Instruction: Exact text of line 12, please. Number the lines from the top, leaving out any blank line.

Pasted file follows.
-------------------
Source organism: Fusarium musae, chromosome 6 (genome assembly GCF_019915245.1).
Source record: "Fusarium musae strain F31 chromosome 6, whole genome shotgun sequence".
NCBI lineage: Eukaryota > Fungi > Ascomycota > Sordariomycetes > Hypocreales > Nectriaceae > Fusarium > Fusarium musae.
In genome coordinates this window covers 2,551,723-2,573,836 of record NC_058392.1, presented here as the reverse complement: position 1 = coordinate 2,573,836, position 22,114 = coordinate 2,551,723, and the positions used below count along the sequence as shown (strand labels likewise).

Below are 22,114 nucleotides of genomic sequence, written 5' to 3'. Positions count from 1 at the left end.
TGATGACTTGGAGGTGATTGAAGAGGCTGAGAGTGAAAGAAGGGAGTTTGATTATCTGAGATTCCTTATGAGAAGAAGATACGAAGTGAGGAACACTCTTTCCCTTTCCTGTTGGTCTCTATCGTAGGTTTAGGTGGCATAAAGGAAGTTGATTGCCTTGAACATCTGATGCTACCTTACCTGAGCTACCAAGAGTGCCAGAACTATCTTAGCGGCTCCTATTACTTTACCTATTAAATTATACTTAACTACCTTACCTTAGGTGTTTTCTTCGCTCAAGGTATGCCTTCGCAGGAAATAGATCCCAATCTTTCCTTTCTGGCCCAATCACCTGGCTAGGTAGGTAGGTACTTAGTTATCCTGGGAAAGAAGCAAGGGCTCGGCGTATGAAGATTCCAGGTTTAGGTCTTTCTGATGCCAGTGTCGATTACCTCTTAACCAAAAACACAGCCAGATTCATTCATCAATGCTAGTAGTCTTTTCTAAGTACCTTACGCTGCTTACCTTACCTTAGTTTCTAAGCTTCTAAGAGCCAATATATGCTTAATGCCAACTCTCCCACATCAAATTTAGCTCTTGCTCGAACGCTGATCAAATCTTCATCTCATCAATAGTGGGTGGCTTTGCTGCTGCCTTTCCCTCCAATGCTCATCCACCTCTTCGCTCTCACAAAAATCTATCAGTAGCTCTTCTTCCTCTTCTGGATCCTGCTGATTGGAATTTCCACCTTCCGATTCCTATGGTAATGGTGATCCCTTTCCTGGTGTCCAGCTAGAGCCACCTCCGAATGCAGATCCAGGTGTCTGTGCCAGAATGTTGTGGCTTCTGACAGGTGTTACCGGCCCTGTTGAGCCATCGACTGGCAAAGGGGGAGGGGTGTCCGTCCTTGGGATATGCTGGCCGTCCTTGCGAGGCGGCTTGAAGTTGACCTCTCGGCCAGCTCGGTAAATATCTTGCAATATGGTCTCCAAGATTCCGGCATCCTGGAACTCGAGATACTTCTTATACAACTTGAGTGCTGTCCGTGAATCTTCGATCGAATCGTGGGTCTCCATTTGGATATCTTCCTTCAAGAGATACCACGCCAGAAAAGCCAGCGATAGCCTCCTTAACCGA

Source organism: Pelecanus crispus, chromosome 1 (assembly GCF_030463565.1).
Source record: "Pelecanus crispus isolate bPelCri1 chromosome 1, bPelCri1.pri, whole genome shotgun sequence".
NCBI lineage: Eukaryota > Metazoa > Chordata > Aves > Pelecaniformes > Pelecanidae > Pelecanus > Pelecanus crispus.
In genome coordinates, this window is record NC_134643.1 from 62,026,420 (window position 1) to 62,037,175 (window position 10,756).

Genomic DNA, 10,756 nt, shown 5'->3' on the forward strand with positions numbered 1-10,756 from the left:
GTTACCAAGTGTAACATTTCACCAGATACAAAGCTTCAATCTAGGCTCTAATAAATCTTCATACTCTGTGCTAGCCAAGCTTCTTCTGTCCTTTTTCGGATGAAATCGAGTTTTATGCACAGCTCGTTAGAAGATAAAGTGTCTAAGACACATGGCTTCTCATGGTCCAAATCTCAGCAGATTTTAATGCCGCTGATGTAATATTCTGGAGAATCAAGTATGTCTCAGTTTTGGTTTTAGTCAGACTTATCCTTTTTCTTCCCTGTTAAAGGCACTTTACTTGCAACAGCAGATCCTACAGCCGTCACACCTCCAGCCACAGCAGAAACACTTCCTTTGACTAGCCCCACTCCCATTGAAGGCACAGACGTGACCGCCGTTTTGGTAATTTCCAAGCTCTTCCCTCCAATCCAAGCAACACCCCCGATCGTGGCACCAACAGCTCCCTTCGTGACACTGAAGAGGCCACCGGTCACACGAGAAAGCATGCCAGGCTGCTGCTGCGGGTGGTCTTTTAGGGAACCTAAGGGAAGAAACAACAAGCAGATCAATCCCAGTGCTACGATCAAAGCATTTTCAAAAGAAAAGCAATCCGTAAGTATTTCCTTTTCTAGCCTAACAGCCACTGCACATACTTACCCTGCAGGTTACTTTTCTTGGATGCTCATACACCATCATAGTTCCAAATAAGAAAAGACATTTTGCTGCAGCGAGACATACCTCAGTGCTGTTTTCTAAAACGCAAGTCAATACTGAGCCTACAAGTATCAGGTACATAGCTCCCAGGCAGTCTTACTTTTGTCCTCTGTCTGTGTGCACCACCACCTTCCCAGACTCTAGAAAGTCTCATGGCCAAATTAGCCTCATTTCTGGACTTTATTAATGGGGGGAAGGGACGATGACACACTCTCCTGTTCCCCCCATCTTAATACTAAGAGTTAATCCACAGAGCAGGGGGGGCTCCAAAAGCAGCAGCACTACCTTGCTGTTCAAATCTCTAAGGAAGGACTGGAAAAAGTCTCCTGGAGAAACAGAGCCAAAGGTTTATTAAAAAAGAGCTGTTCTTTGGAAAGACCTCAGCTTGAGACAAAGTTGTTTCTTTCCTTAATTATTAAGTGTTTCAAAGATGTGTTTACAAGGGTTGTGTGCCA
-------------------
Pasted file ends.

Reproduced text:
GTTACCAAGTGTAACATTTCACCAGATACAAAGCTTCAATCTAGGCTCTAATAAATCTTCATACTCTGTGCTAGCCAAGCTTCTTCTGTCCTTTTTCGGATGAAATCGAGTTTTATGCACAGCTCGTTAGAAGATAAAGTGTCTAAGACACATGGCTTCTCATGGTCCAAATCTCAGCAGATTTTAATGCCGCTGATGTAATATTCTGGAGAATCAAGTATGTCTCAGTTTTGGTTTTAGTCAGACTTATCCTTTTTCTTCCCTGTTAAAGGCACTTTACTTGCAACAGCAGATCCTACAGCCGTCACACCTCCAGCCACAGCAGAAACACTTCCTTTGACTAGCCCCACTCCCATTGAAGGCACAGACGTGACCGCCGTTTTGGTAATTTCCAAGCTCTTCCCTCCAATCCAAGCAACACCCCCGATCGTGGCACCAACAGCTCCCTTCGTGACACTGAAGAGGCCACCGGTCACACGAGAAAGCATGCCAGGCTGCTGCTGCGGGTGGTCTTTTAGGGAACCTAAGGGAAGAAACAACAAGCAGATCAATCCCAGTGCTACGATCAAAGCATTTTCAAAAGAAAAGCAATCCGTAAGTATTTCCTTTTCTAGCCTAACAGCCACTGCACATACTTACCCTGCAGGTTACTTTTCTTGGATGCTCATACACCATCATAGTTCCAAATAAGAAAAGACATTTTGCTGCAGCGAGACATACCTCAGTGCTGTTTTCTAAAACGCAAGTCAATACTGAGCCTACAAGTATCAGGTACATAGCTCCCAGGCAGTCTTACTTTTGTCCTCTGTCTGTGTGCACCACCACCTTCCCAGACTCTAGAAAGTCTCATGGCCAAATTAGCCTCATTTCTGGACTTTATTAATGGGGGGAAGGGACGATGACACACTCTCCTGTTCCCCCCATCTTAATACTAAGAGTTAATCCACAGAGCAGGGGGGGCTCCAAAAGCAGCAGCACTACCTTGCTGTTCAAATCTCTAAGGAAGGACTGGAAAAAGTCTCCTGGAGAAACAGAGCCAAAGGTTTATTAAAAAAGAGCTGTTCTTTGGAAAGACCTCAGCTTGAGACAAAGTTGTTTCTTTCCTTAATTATTAAGTGTTTCAAAGATGTGTTTACAAGGGTTGTGTGCCA